One piece of our IceBridge mission focuses on sea ice here in the south. Sea ice in the northern regions has been reducing at dramatic rates over the last decade, setting a new record just this year, but the story in the south is not so clear. In fact, there has been a buzz that…

  • A Recovery Mission

    A Recovery Mission

    Recovery Glacier is a section of Antarctic ice that lies east of the peninsular arm of West Antarctica, tucked behind the Transantarctic Mountains, a dividing line that separates west from east. We know from satellite data that Recovery and its tributaries have a deep reach, stretching well inland. But there is a lot we don’t…

  • Launching the Season with a Key Mission – IceBridge Antarctica 2012

    Launching the Season with a Key Mission – IceBridge Antarctica 2012

    This month, IceBridge Antarctica resumes. The crews have spent the last few weeks in Palmdale, where the DC8 is based, for instrument installation and test flights prior to our move down to Punta Arenas, our home base for IceBridge Antarctica.

  • Monitoring Antarctica’s Changing Glaciers – No Longer Like ‘Watching Paint Dry’

    Monitoring Antarctica’s Changing Glaciers – No Longer Like ‘Watching Paint Dry’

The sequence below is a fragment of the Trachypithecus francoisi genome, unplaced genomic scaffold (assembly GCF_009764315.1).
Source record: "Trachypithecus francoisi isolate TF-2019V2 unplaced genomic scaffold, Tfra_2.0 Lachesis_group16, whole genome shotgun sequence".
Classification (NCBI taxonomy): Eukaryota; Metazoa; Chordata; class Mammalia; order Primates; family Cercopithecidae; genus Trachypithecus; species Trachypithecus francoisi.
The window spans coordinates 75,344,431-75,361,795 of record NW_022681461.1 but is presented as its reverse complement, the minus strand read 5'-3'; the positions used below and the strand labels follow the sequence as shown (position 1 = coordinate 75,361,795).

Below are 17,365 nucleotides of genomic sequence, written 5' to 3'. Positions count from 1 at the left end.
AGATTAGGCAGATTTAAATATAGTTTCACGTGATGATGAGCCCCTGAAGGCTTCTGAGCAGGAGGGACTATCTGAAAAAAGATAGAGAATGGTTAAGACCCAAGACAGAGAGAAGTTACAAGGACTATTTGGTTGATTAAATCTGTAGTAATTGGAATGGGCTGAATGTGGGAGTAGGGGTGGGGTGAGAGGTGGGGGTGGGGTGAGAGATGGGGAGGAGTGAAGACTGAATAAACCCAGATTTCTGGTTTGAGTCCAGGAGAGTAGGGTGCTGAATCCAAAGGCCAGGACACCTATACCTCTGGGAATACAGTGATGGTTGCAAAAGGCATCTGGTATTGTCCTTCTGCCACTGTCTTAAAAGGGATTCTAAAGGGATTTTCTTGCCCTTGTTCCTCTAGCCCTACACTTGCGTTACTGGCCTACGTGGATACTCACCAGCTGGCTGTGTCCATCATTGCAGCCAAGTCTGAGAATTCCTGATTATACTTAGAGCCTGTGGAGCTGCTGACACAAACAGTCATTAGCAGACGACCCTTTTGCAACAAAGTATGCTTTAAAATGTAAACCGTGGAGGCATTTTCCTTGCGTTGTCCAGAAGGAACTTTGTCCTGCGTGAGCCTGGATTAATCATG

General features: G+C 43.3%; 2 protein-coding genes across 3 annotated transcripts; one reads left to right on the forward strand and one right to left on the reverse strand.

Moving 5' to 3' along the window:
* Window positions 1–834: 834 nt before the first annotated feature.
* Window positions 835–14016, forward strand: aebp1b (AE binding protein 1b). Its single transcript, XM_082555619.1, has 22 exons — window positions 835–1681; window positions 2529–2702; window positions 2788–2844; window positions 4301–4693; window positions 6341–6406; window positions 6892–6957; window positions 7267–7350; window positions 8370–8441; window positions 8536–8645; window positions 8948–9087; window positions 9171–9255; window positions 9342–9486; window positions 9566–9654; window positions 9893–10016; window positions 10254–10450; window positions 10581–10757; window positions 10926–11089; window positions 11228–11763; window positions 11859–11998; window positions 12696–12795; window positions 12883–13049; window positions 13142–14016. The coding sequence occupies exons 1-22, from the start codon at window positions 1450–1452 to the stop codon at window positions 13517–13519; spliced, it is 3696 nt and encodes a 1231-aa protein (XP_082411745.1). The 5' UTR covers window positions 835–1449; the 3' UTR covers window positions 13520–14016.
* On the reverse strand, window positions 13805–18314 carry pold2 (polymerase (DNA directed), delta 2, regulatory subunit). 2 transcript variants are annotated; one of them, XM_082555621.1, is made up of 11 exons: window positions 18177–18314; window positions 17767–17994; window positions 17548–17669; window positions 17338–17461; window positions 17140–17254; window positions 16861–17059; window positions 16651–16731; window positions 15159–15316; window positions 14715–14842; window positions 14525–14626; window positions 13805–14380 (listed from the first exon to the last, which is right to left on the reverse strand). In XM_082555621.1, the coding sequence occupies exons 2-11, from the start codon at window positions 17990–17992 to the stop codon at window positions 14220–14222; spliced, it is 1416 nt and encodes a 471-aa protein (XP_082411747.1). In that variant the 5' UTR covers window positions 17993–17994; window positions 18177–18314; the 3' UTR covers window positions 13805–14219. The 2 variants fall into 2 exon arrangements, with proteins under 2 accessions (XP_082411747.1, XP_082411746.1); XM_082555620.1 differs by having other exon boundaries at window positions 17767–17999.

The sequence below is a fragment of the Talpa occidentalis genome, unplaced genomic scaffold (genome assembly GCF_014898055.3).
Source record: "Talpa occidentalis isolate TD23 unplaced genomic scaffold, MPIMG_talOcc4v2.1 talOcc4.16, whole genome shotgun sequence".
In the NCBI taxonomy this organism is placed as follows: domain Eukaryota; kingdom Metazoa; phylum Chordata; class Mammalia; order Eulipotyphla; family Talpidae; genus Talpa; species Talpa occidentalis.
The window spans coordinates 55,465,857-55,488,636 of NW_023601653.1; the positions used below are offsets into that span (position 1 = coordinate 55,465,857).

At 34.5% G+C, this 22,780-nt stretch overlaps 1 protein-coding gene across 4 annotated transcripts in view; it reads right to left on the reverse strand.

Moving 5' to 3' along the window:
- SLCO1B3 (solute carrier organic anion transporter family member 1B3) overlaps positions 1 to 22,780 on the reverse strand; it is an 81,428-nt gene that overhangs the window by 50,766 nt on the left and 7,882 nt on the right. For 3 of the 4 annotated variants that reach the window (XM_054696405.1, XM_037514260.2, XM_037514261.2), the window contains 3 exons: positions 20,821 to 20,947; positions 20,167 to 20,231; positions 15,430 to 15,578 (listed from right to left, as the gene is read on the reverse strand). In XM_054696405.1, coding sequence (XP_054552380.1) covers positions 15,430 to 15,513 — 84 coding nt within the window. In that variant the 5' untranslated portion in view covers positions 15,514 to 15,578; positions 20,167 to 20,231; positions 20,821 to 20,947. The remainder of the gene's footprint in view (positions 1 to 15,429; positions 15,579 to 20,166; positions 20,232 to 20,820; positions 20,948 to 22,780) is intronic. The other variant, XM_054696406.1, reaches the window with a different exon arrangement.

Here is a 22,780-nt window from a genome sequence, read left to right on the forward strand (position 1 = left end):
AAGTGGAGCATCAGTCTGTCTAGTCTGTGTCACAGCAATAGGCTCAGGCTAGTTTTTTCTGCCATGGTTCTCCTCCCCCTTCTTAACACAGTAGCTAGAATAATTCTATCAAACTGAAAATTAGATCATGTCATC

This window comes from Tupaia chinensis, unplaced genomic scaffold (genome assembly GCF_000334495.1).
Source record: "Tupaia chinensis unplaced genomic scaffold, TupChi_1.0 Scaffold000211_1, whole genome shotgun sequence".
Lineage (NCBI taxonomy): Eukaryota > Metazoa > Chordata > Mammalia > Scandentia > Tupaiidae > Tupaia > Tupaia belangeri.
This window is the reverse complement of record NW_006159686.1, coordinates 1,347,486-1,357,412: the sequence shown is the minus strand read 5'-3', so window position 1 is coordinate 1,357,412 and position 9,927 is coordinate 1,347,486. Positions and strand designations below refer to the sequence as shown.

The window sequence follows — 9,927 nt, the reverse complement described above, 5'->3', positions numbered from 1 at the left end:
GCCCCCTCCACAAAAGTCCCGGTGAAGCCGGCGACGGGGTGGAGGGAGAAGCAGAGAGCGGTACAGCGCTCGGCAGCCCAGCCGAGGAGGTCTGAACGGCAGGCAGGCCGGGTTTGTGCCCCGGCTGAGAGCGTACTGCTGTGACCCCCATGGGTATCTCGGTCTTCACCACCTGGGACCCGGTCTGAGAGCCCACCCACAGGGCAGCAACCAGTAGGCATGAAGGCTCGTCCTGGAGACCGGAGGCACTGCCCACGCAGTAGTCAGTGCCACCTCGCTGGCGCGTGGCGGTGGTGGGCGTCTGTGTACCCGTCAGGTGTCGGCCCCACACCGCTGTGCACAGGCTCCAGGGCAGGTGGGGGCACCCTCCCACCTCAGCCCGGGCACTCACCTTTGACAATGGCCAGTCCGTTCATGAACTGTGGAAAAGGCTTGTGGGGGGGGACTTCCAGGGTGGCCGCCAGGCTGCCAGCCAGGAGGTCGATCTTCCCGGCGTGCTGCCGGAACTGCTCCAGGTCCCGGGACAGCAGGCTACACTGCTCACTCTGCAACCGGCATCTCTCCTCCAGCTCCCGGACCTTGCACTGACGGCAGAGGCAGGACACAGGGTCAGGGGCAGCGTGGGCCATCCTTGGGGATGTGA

By Kirsty Tinto & Mike Wolovick As little as a few decades ago you could ask a scientist what it was like to monitor the changing ice in Antarctica and the response might have been “Like watching paint dry” — seemingly no change, with no big surprises and not too exciting. Well times have changed.…

  • The Multiple Faces of Antarctic Ice

    The Multiple Faces of Antarctic Ice

    Kirsty Tinto joins Operation IceBridge on two flights over the Amundsen Sea and past Thwaites Glacier to survey the Getz and the Dotson ice shelves.

  • Measuring the Ice From a Bird’s Eye View!

    Measuring the Ice From a Bird’s Eye View!

    Operation IceBridge Antarctica ramps up for a second year of ice surveys. Originating from Chile, a series of airborne missions will be flown almost daily from the airbase in Punta Arenas.

  • Four Times Around the World in 40 Days

    For the first time in more than 40 days, the nose of the NASA DC-8 is pointing north after taking off from Punta Arenas airport. We have completed our Antarctic survey flights and are heading back home to Palmdale, California. But before we start climbing to cruising altitude we are flying at 300 ft above…